Euphorbia tirucalli is highly toxic. If exposed to skin, it is extremely irritating, causes burning sensations, and can cause mucous. If the milky sap enters the eyes, it can possibly blind the person. If swallowed, call emergency services as soon as possible as it will burn the inside of the mouth. Keep this plant away from small children!
How tall does Euphorbia Tirucalli grow?
Euphorbia tirucalli, commonly known as Indian Tree Spurge or Pencil Tree, can grow as tall as 20 to 40 feet tall and up to 10 feet wide. When planted outdoors, these are massive cactus plants. However, they can be trimmed down and grown inside in a pot.
How often should I water my Pencil Cactus?
Euphorbias tirucalli, or pencil tree cactus, does not require a lot of water. The rule of thumb is to only water the plant when the top portion of the soil is dry. You can easily stick your finger into the soil to find out. Equally important is to have your plant in a container that has drainage holes at the bottom.
Does Pencil Tree Cactus need full sun?
Euphorbias tirucalli, or pencil tree cactus, like other euphorbia plants, likes direct sunlight. These plants should get anywhere from 4 to 6 hours of direct sun each day. If it doesn’t, you will notice your plant starting to fade.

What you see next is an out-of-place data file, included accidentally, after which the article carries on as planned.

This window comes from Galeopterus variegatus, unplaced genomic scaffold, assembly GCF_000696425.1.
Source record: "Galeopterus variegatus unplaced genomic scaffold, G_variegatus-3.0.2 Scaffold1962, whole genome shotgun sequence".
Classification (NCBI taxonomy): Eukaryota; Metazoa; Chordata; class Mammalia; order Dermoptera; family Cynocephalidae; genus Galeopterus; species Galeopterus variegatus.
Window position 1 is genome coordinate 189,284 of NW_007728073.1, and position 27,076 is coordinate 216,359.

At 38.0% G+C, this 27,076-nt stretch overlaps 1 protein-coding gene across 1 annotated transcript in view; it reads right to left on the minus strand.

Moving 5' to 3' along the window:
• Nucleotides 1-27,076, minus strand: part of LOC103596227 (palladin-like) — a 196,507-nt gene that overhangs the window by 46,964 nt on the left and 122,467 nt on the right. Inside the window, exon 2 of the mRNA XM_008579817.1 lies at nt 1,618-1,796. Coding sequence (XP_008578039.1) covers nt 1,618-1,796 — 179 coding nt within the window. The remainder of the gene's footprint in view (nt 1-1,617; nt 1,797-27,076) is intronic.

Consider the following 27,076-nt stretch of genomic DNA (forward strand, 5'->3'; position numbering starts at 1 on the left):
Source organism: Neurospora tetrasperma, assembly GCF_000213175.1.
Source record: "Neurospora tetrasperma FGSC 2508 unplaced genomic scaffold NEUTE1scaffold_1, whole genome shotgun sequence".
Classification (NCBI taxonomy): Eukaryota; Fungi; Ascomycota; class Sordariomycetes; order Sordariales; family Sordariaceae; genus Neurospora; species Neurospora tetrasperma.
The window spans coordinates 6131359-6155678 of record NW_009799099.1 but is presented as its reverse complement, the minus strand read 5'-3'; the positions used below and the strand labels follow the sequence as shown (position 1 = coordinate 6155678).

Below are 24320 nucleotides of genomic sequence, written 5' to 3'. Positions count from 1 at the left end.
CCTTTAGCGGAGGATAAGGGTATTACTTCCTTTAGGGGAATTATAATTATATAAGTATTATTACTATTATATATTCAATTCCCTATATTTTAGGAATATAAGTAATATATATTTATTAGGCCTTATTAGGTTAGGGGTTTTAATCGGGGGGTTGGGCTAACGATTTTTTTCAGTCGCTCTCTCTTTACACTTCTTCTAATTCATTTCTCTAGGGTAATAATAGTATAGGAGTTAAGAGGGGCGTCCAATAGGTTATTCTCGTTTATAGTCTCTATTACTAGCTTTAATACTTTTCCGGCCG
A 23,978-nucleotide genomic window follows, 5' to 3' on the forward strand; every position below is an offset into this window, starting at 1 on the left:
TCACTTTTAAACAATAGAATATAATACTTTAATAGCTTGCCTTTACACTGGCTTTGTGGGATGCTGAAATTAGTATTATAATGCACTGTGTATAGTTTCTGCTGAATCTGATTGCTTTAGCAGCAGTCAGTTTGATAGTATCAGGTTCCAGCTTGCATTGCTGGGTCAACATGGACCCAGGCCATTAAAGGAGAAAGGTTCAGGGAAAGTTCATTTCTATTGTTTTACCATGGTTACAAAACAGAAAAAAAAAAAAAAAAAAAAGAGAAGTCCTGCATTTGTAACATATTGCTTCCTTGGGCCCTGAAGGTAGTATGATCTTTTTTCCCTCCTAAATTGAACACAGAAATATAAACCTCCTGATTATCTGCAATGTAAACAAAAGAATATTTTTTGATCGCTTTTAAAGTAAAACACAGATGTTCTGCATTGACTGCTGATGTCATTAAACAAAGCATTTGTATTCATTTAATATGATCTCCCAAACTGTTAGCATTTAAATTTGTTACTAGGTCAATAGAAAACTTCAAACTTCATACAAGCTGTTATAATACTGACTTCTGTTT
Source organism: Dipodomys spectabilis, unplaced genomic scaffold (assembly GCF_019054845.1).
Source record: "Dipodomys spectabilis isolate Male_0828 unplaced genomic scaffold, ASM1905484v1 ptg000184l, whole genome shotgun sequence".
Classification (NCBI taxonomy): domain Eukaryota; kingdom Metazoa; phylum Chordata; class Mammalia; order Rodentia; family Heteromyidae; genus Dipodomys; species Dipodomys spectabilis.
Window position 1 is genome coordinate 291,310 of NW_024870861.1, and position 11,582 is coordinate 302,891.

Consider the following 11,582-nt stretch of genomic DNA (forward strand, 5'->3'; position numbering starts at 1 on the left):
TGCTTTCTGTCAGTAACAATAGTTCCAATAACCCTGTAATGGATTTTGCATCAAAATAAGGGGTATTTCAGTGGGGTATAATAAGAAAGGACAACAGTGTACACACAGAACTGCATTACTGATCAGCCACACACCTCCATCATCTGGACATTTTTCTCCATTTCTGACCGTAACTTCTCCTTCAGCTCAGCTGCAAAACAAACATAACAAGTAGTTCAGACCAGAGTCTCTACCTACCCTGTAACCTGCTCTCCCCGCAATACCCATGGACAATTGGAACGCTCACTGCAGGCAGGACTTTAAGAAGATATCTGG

The pencil cactus is easy to grow and maintain. While it’s a stem succulent rather than a cactus, it thrives in similar conditions with warm temperatures, lots of sunlight, and minimal watering.
Other Euphorbia Plants
Euphorbia plants make excellent indoor and outdoor plants for those who want easy-to-maintenance plants that are drought-tolerant. Some Euphoria varieties bloom flowers that are very eye-catching and brighten up your front yard’s curb appeal. Below are some sample of other types of Euphobia plants.
Euphorbia Milii: Well known as the “Crown of Thorns,” it is believed to have originated in the Middle East. According to Christianity, Jesus Christ wore a crown of thorns crafted from this plant. Consequently, some call it the Christ Plant or Christ Thorn. It blooms with vivid and dark red flowers that can be grown both indoors and outdoors in warm regions.
Euphorbia Trigona: African Milk Tree, Cathedral Cactus, and Candelabra Cactus are some of the names given to this species. It’s a plant that grows vertically and doesn’t extend much wider than its base, making it ideal for landscaping in warm areas.
Euphorbia Leucodendron: The Euphorbia leucodendron, commonly known as the Cat Tails Euphorbia Plant, is a succulent shrub with spineless branches that, in perfect conditions, can develop into a small tree. It is a wonderful plant for landscaping. Its natural habitat is the subtropical region of Madagascar, where it can reach heights in excess of 10 feet.
Lindsey Hyland grew up in Arizona where she studied at the University of Arizona’s Controlled Environment Agriculture Center. She continued her gardening education by working on organic farms in both rural and urban settings. She started UrbanOrganicYield.com to share gardening tips and tactics. She’s happy to talk about succulents and houseplants or vegetables and herbs – or just about anything in a backyard garden or hydroponics garden.